Guest Review: Sovereign by April Daniels

Guest Review: Sovereign by April DanielsSovereign (Nemesis, #2) by April Daniels
Formats available: paperback, ebook
Series: Nemesis #2
Pages: 350
Published by Diversion Publishing on July 25th 2017
Purchasing Info: Author's WebsitePublisher's WebsiteAmazonBarnes & NobleKoboBook Depository
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Only nine months after her debut as the fourth superhero to fight under the name Dreadnought, Danny Tozer is already a scarred veteran. Protecting a city the size of New Port is a team-sized job and she's doing it alone. Between her newfound celebrity and her demanding cape duties, Dreadnought is stretched thin, and it's only going to get worse.
When she crosses a newly discovered supervillain, Dreadnought comes under attack from all quarters. From her troubled family life to her disintegrating friendship with Calamity, there's no trick too dirty and no lever too cruel for this villain to use against her.
She might be hard to kill, but there's more than one way to destroy a hero. Before the war is over, Dreadnought will be forced to confront parts of herself she never wanted to acknowledge.
And behind it all, an old enemy waits in the wings to unleash a plot that will scar the world forever.

I seem to be developing a pattern here; books that involve LGBTQ+ characters, somehow keep magically appearing in my inbox. I’m not complaining. [Editor’s note: I’ll take that as a sign to keep ’em coming. OK?]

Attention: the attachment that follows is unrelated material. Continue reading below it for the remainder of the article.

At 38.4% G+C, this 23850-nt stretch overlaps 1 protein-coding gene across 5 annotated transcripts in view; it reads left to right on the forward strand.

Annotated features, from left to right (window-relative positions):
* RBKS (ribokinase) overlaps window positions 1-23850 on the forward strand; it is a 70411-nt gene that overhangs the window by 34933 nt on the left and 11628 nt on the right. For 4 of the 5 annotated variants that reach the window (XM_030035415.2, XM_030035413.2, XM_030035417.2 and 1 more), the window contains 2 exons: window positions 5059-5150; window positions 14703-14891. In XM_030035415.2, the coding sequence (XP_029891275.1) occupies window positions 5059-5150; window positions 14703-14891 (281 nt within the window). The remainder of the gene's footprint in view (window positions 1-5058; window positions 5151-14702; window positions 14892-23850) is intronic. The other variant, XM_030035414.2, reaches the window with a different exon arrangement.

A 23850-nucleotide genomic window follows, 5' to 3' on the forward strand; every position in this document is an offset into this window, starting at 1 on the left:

Guest review by Amy:

A few months ago, Marlene sent me Dreadnought, the first work in this series, and I was impressed by author April Daniels’ debut book. Sovereign picks up at some time not-to-far in the future from the end of Dreadnought: our heroine Danielle is still a minor, and still wrestling in court with her parents for her emancipation. Meanwhile, the “cape” community of metahuman superheroes has begun to accept her, as she’s pulled off some pretty heroic saves for her community of New Port, with some help from the android Doctor Impossible, and her friend Calamity. But there is a looming threat out there in space, headed for Earth, which threatens to upset the normal order of things, and if someone tries to harness that threat, think of the damage they could do…

Escape Rating A: April Daniels continues to develop her chops as a writer, and her deeper exploration of Danielle and her friends is a strong point for her. In my review of Dreadnought, I called it a “rollicking adventure,” and this tale continues the tradition–there are a lot of subplots going on here, and keeping track can be a bit of a challenge if you’re not paying attention.